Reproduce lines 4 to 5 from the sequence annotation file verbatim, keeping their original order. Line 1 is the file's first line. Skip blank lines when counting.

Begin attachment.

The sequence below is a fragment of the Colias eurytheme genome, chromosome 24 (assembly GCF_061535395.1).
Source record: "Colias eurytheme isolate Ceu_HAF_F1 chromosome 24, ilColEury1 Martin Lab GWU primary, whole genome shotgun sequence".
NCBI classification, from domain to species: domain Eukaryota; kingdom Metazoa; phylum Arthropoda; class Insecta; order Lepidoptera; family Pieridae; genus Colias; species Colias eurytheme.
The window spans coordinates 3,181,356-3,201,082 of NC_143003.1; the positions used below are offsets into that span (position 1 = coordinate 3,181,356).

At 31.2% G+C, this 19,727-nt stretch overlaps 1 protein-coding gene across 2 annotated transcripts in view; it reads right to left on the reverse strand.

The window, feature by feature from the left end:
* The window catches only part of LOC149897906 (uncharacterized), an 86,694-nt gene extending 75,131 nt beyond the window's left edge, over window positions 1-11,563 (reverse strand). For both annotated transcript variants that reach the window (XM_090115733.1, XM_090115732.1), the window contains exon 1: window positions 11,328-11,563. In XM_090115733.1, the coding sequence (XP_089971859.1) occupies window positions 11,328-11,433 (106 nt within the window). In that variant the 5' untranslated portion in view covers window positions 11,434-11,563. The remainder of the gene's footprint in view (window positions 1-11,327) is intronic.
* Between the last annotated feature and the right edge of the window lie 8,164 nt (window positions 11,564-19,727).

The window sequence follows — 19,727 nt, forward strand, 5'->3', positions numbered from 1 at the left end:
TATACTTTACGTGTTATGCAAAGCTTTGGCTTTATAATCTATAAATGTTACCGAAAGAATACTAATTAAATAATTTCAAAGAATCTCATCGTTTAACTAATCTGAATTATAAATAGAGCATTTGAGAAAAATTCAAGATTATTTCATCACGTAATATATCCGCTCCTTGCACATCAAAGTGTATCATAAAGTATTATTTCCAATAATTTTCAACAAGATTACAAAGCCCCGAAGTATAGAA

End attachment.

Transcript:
The window spans coordinates 3,181,356-3,201,082 of NC_143003.1; the positions used below are offsets into that span (position 1 = coordinate 3,181,356).

At 31.2% G+C, this 19,727-nt stretch overlaps 1 protein-coding gene across 2 annotated transcripts in view; it reads right to left on the reverse strand.